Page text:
LAW & U: Rights Of An Accused Person In Nigeria

By Debbie Obasa

An accused is a person who has been formally charged by the prosecutor with a crime within the jurisdiction of the court. A suspect is a person whom the prosecutor has reasonable grounds to believe committed a crime within the jurisdiction of the court. This means that the indictment has been confirmed by the pre-trial judge.

The rights to “procedure permitted by law” granted to accused persons are not primarily their own privilege. On the contrary “procedure permitted by law” is a pledge to the entire Nigerian society that the police, the prosecuting officials and the courts will do which is right and just in obedience to the rules of law.

It should not be swallowed hook, line and sinker that the fact that these rights exist, it must necessarily guarantees automatic compliance by some officials. Cases abound in our law reports which show that there have been occasions in which courts have stoutly prevented the abuses of power by overzealous public officials.

However, the courts have experienced great difficulty in eradicating illegal methods adopted against accused persons. This is so because where the accused persons make such allegations, the courts have found it difficult to admit or accept such allegations since such accused persons have had to prove their allegations and this task has never been an easy one for them.

Under the Nigerian criminal justice, the constitutional right of an accused person is enshrined in Section 35 and 36 of the Constitution of the Federal Republic of Nigeria 1999. Such rights include, the right to be informed promptly in the language that he understands, the details and nature of the offence of the accused, the right to be given adequate time to prepare his defence, the right to defend himself in person or by legal practitioner of his own choice, the right to have an interpreter free of charge if he does not understand the language of the court.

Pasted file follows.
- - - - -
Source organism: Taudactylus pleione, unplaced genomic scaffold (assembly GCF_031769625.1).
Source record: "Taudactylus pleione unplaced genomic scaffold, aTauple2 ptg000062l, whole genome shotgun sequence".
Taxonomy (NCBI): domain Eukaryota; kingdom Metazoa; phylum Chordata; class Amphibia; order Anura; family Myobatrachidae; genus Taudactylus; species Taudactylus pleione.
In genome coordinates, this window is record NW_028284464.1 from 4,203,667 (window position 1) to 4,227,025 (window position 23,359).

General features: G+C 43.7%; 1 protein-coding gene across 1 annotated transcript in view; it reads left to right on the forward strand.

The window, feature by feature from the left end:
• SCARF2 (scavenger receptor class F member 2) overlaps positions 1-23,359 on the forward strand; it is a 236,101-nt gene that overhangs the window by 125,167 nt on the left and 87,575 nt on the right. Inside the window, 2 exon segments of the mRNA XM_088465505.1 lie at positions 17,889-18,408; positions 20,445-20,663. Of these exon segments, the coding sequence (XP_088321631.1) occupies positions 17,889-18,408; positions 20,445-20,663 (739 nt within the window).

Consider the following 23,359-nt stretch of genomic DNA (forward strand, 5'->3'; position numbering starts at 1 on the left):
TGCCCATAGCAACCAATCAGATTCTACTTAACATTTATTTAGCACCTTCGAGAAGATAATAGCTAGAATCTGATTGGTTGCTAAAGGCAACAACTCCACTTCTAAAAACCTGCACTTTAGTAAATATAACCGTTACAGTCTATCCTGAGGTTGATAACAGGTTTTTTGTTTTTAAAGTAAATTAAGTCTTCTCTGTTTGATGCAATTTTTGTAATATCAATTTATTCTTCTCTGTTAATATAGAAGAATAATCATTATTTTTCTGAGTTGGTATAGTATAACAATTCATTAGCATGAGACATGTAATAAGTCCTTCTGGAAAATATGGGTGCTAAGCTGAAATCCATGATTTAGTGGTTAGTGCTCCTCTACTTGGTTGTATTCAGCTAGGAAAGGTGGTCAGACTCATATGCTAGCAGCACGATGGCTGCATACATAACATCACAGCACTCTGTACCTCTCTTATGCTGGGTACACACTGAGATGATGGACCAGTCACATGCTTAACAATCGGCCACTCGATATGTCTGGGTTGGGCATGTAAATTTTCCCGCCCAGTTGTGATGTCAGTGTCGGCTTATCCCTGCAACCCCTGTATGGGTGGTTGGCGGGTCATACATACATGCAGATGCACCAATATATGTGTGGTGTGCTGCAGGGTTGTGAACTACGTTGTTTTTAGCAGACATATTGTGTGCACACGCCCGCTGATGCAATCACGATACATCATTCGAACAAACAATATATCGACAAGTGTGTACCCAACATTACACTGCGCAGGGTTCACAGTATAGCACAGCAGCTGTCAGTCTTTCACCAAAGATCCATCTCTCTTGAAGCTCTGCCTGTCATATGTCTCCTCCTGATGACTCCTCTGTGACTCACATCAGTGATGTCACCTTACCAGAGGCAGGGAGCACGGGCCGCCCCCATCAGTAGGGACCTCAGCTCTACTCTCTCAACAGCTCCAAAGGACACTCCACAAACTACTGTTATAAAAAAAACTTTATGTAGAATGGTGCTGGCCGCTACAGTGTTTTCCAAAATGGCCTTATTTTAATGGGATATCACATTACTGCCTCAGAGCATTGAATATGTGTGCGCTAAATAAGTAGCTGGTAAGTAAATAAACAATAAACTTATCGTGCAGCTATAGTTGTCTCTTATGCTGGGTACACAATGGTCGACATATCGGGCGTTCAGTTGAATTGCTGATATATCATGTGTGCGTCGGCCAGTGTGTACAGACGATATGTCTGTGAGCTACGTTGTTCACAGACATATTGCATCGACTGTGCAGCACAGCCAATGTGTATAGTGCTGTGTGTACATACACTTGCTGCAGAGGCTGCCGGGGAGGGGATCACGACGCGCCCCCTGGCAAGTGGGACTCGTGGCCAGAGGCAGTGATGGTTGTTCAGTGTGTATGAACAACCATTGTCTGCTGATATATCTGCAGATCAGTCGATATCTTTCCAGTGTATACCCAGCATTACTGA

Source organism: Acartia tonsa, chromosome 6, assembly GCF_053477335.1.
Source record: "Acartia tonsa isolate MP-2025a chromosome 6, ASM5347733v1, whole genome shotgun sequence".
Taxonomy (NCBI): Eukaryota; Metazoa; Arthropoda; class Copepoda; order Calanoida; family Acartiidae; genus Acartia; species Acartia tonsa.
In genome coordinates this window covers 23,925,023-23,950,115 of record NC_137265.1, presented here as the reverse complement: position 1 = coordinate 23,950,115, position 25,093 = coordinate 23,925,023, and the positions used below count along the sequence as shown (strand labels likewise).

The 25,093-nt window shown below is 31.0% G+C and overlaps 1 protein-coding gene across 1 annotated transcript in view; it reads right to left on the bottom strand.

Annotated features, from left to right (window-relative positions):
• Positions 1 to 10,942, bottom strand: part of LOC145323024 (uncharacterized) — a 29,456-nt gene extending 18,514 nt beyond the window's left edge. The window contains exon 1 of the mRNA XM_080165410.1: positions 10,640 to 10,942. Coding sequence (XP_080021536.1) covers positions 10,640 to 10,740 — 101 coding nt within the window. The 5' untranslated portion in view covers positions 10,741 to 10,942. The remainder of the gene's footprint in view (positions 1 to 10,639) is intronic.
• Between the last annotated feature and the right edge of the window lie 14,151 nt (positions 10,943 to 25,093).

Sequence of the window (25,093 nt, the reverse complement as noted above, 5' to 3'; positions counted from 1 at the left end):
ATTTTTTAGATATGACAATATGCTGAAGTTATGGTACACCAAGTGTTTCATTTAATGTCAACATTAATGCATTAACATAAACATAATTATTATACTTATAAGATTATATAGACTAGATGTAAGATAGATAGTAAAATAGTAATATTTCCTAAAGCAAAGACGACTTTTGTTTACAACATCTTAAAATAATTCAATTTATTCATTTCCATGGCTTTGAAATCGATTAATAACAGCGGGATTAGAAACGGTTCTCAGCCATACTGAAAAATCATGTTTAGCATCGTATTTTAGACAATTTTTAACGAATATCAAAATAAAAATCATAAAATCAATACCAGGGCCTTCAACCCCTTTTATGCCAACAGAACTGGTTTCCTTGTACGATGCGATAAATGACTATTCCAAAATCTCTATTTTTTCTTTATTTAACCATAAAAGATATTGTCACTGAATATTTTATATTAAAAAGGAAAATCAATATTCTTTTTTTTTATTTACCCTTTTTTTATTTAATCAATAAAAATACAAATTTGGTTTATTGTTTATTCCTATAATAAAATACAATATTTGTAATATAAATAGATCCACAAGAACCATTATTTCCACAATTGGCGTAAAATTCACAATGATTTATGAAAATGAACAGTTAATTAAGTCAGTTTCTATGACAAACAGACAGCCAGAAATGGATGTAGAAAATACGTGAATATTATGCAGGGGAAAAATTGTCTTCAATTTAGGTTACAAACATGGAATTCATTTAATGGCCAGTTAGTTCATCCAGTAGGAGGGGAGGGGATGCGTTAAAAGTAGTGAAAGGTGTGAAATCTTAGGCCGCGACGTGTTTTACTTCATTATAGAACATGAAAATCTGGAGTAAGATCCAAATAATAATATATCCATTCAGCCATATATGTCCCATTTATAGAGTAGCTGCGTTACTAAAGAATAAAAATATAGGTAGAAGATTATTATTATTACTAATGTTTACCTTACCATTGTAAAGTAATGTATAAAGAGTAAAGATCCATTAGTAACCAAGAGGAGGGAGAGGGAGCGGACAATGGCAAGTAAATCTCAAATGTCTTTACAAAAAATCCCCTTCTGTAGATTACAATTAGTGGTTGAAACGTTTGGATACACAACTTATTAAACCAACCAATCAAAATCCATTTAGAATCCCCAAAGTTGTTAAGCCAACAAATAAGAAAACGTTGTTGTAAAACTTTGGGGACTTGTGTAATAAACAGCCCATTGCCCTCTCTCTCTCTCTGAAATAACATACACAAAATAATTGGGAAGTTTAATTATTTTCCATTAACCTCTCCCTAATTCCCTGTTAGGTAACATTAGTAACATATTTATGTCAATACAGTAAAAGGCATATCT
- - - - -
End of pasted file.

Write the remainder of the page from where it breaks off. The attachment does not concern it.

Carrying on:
Every accused person has a right to call witnesses in his defence and also to cross-examine the witnesses of the prosecution, the right to have record of the proceeding within seven days of the conclusion of the case, the right to remain silent during the trial, the right not to be tried and convicted twice for the same offence, the right to be presumed innocent until he is proved guilty and the right not to be charged for an unwritten offence.

All these rights are aimed at ensuring that an accused person is not unjustly dealt with. An accused is entitled to bail and right to fair hearing as guaranteed under section 36(1) of the Constitution of the federal Republic of Nigeria. This right is very important, because failure to comply with the provisions of the Constitution will lead to a miscarriage of justice which will be overturned on appeal.

The accused has the right to the dignity of the human person and this constitutional right covers torture by the police. The police do not have the right to torture any person, as the Constitution confers the right of dignity of the human person on every Nigerian. Unfortunately, police officers often torture people into confessing and some end up confessing to a crime they didn’t commit just to stop the torture.

Any confession gotten through threat, promise or torture will be disregarded in evidence.

Therefore, the police must follow the proper procedure in extracting confessional statements. An accused has a right to be tried for an offence known to the law; for example adultery which is not a crime in law, hence, trying a person for adultery is an infringement of his fundamental human rights.